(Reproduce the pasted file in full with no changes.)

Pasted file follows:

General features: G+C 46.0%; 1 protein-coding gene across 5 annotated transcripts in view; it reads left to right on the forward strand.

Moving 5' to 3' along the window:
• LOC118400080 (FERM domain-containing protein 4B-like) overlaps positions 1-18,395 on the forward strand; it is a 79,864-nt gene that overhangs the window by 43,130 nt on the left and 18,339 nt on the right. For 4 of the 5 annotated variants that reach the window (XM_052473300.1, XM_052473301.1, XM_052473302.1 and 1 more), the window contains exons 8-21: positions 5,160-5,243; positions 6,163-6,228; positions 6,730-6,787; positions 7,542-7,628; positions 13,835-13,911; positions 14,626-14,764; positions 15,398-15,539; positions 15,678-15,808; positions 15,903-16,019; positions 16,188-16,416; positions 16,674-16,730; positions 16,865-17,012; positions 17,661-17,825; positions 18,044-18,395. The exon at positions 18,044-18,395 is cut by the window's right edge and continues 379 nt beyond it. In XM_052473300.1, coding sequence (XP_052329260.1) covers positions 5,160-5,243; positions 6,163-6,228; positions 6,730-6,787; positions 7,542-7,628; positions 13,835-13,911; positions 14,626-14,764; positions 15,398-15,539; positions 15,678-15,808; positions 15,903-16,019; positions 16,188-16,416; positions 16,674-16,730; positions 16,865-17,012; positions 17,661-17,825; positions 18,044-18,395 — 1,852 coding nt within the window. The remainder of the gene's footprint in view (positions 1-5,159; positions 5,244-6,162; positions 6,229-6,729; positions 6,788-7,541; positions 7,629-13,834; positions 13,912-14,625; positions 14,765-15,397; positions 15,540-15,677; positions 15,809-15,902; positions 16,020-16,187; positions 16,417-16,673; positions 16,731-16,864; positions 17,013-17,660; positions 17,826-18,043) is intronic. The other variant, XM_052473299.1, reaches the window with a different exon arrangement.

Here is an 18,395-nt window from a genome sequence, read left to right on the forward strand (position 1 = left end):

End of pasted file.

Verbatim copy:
General features: G+C 46.0%; 1 protein-coding gene across 5 annotated transcripts in view; it reads left to right on the forward strand.

Moving 5' to 3' along the window:
• LOC118400080 (FERM domain-containing protein 4B-like) overlaps positions 1-18,395 on the forward strand; it is a 79,864-nt gene that overhangs the window by 43,130 nt on the left and 18,339 nt on the right. For 4 of the 5 annotated variants that reach the window (XM_052473300.1, XM_052473301.1, XM_052473302.1 and 1 more), the window contains exons 8-21: positions 5,160-5,243; positions 6,163-6,228; positions 6,730-6,787; positions 7,542-7,628; positions 13,835-13,911; positions 14,626-14,764; positions 15,398-15,539; positions 15,678-15,808; positions 15,903-16,019; positions 16,188-16,416; positions 16,674-16,730; positions 16,865-17,012; positions 17,661-17,825; positions 18,044-18,395. The exon at positions 18,044-18,395 is cut by the window's right edge and continues 379 nt beyond it. In XM_052473300.1, coding sequence (XP_052329260.1) covers positions 5,160-5,243; positions 6,163-6,228; positions 6,730-6,787; positions 7,542-7,628; positions 13,835-13,911; positions 14,626-14,764; positions 15,398-15,539; positions 15,678-15,808; positions 15,903-16,019; positions 16,188-16,416; positions 16,674-16,730; positions 16,865-17,012; positions 17,661-17,825; positions 18,044-18,395 — 1,852 coding nt within the window. The remainder of the gene's footprint in view (positions 1-5,159; positions 5,244-6,162; positions 6,229-6,729; positions 6,788-7,541; positions 7,629-13,834; positions 13,912-14,625; positions 14,765-15,397; positions 15,540-15,677; positions 15,809-15,902; positions 16,020-16,187; positions 16,417-16,673; positions 16,731-16,864; positions 17,013-17,660; positions 17,826-18,043) is intronic. The other variant, XM_052473299.1, reaches the window with a different exon arrangement.

Here is an 18,395-nt window from a genome sequence, read left to right on the forward strand (position 1 = left end):